Crude futures were gaining ground Tuesday, buoyed by persistent weakness in the dollar and heightened tension between Israel and Iran that some Pentagon officials believe is careening toward a military conflict.

West Texas crude for August delivery was recently trading $2.66 higher at $142.66 a barrel at the New York Mercantile Exchange, and Brent crude was gaining $2.51 at $142.34 a barrel.

Reformulated gasoline is up 5 cents at $3.55 a gallon, heating oil is trading 8 cents higher at $3.98 a gallon, and near-term natural gas is up 17 cents at $13.52 per million British thermal units.

The dollar continued its slide in overnight trading in Asia in Europe, breaching $1.58 against the euro, 105 yen, and testing $2 against the British pound -- all considered major resistance levels.

Oil's High -- Suck It Up

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The upcoming meeting of the European Central Bank has weighed heavily on the dollar over the past two weeks, sending the dollar skidding from $1.53 against the euro on June 14 to nearly $1.60 now. ECB President Jean-Claude Trichet is widely expected to push for a 25-basis-point increase in the ECB's benchmark lending rate at the meeting this week in order to fight signs of inflation.

Also affecting oil markets was a measurable increase in discussion among leading U.S. political figures and the news media about a potential military strike by Israel against Iran.

ABC News reported late Monday evening that a high-ranking official in the U.S. Defense Department believes that Iran is making progress in acquiring enriched uranium, which could be used to build a nuclear weapon. The defense official reportedly said that an Israeli attack against Iranian infrastructure sometime this fall is growing increasingly likely.

John Bolton, the U.S. ambassador to the United Nations, added fuel to the debate in a Monday morning television interview on Fox News, saying that it "makes a lot of sense" for Israel to attack Iran while George Bush still resides in the White House. Bolton said that any country making the case for military action against Iran would need to acquire some degree of U.S. approval to do so, and that Israel has a much better chance of getting that from President Bush than it does from a newly elected president from either political party.

Not affecting oil prices, but important nonetheless, was the latest Medium-Term Oil Market Report from the International Energy Agency, a global energy watchdog group. The IEA slashed its forecasts for global oil demand over the next five years, saying that there are clear signs high oil prices are eating into demand throughout the global economy.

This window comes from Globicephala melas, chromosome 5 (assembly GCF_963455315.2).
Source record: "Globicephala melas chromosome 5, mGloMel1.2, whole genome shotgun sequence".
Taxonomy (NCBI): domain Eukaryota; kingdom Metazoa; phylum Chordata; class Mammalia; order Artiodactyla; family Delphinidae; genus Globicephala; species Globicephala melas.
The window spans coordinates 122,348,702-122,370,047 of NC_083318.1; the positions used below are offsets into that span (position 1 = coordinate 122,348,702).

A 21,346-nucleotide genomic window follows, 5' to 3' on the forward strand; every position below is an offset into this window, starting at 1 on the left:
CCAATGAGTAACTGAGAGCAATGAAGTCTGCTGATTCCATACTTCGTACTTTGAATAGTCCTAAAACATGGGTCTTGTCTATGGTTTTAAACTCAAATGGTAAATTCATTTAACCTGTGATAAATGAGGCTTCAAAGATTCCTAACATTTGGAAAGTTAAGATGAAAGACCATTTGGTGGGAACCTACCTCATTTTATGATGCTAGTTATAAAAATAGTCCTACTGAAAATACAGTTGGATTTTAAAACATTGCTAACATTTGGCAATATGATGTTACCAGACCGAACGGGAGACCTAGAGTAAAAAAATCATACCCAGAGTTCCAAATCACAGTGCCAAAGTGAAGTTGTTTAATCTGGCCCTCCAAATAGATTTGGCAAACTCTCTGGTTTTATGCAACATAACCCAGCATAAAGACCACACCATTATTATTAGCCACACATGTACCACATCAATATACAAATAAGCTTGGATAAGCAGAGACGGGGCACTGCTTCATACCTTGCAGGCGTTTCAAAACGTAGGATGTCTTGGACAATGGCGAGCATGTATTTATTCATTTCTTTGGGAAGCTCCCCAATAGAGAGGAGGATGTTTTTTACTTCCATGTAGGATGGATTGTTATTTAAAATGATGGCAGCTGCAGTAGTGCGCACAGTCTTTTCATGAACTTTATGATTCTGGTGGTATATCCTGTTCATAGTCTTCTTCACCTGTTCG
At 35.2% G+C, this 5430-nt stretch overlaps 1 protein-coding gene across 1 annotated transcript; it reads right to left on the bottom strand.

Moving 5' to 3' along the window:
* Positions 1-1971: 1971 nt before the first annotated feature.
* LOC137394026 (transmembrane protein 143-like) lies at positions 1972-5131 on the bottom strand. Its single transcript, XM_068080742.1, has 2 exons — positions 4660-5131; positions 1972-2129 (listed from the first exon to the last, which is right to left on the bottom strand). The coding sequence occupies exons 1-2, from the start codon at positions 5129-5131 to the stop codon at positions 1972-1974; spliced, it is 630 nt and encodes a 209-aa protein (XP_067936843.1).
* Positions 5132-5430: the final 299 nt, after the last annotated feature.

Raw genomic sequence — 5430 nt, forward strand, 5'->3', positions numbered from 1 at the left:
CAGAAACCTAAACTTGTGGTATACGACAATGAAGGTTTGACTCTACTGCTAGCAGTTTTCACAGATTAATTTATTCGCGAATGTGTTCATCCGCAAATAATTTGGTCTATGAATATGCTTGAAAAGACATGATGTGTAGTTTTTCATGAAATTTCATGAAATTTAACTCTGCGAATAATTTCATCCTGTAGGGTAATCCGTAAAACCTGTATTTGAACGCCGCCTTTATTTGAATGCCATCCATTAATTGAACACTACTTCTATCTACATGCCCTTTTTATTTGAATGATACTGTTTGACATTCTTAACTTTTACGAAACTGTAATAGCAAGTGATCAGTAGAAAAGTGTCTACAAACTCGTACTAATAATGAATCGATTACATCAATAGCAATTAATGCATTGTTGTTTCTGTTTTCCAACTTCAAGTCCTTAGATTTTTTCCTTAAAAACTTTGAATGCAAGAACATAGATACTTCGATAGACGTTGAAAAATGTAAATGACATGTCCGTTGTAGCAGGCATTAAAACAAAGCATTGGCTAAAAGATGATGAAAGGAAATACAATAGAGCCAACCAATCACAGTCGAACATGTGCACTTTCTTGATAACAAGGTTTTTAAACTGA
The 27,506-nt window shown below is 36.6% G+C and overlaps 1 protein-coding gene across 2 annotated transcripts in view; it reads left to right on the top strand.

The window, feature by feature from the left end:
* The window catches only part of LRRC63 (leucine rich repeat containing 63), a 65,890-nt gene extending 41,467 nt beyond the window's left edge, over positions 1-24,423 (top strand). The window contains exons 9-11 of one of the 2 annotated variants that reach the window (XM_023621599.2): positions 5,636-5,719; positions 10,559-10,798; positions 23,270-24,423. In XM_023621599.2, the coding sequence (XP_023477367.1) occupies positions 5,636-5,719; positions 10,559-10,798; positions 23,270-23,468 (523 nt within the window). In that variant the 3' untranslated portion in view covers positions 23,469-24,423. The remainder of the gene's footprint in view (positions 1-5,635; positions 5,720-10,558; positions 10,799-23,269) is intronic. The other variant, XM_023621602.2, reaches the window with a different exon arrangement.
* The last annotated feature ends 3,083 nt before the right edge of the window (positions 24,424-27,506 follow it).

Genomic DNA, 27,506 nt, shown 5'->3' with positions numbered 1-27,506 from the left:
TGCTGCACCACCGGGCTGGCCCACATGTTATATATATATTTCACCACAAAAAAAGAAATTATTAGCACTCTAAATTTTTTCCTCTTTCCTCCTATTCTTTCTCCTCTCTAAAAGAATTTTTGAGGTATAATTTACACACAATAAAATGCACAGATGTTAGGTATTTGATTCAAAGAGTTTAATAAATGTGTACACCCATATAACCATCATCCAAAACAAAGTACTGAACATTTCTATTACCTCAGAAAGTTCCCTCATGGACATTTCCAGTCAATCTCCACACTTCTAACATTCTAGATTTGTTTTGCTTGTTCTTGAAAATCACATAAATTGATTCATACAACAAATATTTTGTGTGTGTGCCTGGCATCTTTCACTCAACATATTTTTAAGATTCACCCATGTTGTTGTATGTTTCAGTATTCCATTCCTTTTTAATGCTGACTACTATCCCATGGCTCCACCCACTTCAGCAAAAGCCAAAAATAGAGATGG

Cramer: Factors Pumping Up Oil Prices

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Interestingly, the IEA said that oil consumption has fallen the most in wealthy economies, which tend to have a higher ratio of consumers who use oil frivolously on consumer items like gas-guzzling SUVs. Demand for oil has not fallen as much in the world's poorer and emerging economies, which tend to allocate more of their oil toward the most essential components of their economies in times when prices are abnormally high.

Although the surprising consumption and demand figures from the IEA weren't making a dent in Tuesday's energy futures markets, the implications of the data were doing damage to oil stocks. The entire integrated oil complex was lower, with

BP

(BP) - Get Report

losing 1.5% at $68.55,

Royal Dutch Shell

(RDS.A)

falling 1.4% at $80.54, and

ConocoPhillips

(COP) - Get Report

and

Exxon

(XOM) - Get Report

both trading fractionally lower.

Oil service stocks are also trading largely to the downside.

Diamond Offshore Drilling

(DO) - Get Report

was losing 0.6% at $138.37,

Global Industries

(GLBL)

was falling 2.2% at $17.53,

Halliburton

(HAL) - Get Report

was edging up to $53.24, and

Nabors Industries

(NBR) - Get Report

was losing 1.6% at $48.42.

The

U.S. Oil

(USO) - Get Report

ETF, which tends to closely track the performance of West Texas crude futures contracts, was recently up 1.1% at $114.83.